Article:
These Boxing Grannies Are Our Perfect Healthier Goals

Boxing grannies

South African grannies have dedicated the remaining part of their lives to boxing and gyming, physical activities that according to studies when integrated with social connectivity, leads to longer life span.

68-year-old Mable Makhosi has noticed drastic changes in her health since she started boxing in the gym for the last four years. She noted an improvement in her health sugar levels and blood pressure.

“When I came here, I found my sugar can be controlled, even my high blood pressure. When I went to the hospital for a check-up, my doctor asked me, ‘What did you do? You used to have a problem with diabetes!’ I’d say ‘No, I’ve done my exercises.’ And my doctor told me I’m doing well, and the exercise is helping me,” she said.

80-year-old Constance Ngubane has been in the rings since the Boxing Gogos (another name for “grandmother” in South Africa) program began in 2014.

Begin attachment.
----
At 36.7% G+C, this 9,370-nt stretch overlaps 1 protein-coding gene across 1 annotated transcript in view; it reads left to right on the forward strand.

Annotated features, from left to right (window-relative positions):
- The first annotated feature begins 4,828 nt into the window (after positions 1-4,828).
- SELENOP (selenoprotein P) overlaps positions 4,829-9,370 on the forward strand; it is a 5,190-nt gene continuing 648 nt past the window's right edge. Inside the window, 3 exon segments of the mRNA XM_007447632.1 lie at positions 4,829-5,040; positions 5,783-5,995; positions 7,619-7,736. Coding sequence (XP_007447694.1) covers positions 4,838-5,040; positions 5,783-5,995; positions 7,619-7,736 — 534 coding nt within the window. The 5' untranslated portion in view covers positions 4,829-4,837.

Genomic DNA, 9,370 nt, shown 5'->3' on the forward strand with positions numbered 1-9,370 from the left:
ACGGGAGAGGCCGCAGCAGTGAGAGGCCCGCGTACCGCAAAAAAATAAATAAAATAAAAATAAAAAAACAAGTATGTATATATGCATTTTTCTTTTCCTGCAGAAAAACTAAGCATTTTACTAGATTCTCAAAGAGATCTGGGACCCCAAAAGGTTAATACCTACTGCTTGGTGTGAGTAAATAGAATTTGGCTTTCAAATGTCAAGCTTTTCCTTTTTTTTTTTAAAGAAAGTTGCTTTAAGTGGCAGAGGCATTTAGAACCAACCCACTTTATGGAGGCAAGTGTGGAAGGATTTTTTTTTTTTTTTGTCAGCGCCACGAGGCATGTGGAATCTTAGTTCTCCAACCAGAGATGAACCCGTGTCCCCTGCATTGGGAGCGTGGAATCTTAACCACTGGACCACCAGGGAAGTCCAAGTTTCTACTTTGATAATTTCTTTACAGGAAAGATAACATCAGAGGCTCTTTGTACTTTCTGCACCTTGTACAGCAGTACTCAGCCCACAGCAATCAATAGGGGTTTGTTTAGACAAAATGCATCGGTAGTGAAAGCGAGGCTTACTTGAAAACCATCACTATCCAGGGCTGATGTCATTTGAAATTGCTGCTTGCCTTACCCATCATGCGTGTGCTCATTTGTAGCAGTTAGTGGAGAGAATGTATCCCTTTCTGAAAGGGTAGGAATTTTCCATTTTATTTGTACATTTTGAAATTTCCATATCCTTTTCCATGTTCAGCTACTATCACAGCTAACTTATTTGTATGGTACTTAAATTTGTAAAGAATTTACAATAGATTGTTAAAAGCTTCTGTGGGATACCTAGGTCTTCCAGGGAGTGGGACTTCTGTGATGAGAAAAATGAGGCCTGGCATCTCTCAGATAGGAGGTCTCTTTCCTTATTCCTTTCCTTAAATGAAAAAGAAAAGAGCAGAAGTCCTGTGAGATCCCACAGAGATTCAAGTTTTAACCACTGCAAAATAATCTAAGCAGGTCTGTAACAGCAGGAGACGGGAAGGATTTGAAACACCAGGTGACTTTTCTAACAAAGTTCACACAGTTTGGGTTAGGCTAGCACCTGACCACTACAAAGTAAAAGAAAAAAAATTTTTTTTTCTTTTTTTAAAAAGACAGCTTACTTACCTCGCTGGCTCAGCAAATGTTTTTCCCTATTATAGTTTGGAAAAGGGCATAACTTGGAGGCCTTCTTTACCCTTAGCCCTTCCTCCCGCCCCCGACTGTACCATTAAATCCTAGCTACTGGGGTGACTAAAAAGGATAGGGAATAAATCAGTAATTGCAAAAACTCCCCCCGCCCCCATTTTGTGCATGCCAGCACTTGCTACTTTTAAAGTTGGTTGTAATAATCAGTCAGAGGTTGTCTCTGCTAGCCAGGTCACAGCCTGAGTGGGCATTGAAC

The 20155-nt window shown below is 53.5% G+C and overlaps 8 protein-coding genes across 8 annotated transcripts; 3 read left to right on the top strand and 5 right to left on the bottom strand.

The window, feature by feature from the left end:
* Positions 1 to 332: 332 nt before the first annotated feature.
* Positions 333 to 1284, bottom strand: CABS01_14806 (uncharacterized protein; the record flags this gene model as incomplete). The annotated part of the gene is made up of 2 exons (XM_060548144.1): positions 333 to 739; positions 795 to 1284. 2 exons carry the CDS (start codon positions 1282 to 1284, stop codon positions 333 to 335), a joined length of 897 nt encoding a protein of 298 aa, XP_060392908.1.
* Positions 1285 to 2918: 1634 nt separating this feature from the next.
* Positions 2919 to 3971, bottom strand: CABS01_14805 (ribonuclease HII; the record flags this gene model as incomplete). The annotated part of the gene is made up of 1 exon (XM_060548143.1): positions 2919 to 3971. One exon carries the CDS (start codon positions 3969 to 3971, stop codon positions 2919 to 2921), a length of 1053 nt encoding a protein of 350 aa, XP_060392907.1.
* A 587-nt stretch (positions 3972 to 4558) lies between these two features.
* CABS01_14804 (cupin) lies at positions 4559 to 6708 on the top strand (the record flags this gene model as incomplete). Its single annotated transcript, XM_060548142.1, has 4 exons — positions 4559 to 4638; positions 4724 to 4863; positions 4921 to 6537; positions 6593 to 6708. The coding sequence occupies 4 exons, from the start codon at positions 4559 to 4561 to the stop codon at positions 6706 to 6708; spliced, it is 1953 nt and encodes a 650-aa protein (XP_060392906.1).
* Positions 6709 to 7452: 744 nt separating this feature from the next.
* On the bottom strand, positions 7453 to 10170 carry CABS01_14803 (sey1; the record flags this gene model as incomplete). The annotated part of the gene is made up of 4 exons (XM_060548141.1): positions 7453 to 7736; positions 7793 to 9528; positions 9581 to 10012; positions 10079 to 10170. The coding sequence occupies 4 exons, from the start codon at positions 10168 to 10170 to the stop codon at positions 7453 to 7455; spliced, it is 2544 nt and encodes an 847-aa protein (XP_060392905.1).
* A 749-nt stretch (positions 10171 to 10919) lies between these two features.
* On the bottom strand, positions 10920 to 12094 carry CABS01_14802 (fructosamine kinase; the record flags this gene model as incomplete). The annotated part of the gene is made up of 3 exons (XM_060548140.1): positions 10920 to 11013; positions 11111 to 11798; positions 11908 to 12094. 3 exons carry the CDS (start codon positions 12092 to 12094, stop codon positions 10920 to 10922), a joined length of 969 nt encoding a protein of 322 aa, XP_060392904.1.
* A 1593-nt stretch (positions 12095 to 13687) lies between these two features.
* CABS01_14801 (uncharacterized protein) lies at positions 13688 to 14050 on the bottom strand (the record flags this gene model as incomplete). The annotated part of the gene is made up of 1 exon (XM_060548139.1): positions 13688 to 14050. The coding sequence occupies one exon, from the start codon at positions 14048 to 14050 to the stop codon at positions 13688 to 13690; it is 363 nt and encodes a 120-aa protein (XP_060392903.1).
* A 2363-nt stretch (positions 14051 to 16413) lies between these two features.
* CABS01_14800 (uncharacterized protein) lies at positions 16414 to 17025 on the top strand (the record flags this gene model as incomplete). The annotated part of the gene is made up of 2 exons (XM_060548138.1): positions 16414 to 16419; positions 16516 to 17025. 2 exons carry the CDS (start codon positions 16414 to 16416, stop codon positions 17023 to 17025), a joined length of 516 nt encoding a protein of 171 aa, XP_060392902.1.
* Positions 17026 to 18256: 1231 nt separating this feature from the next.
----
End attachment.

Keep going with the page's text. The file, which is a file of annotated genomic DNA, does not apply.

“My life was on and off, you know. Sometimes good, sometimes bad. But since I started boxing, I feel young, like I’m 16. But I’m not 16; I’m 80! I love to mix with the other grannies. They are like family,” said Ngubane.

Claude Maphosa, one of the visionaries behind this project, has watched the grannies transform since the program began, seeing them gain confidence, boost their self-esteem and become full of life, an aspect that has given her motivation.

“What I’ve learned from these grannies is, you have to have patience, perseverance and you’ve got to be disciplined yourself. It teaches you a lot about life and the way of health and encourages me to keep on going,” he said.

While boxing, social connectivity with others becomes an additive to the boxing components.

“Social connectivity both within one’s own peers, within a family, between generations. We know that in many ways, that can have almost the same effect as living a good life, eating well, not smoking, not drinking too much alcohol. A lot of research is now looking at social relationships and how social networking, like avoiding loneliness, for example, can help somebody live a longer life,” said Sarah Harper, professor of gerontology at the Oxford Institute of Population Ageing.

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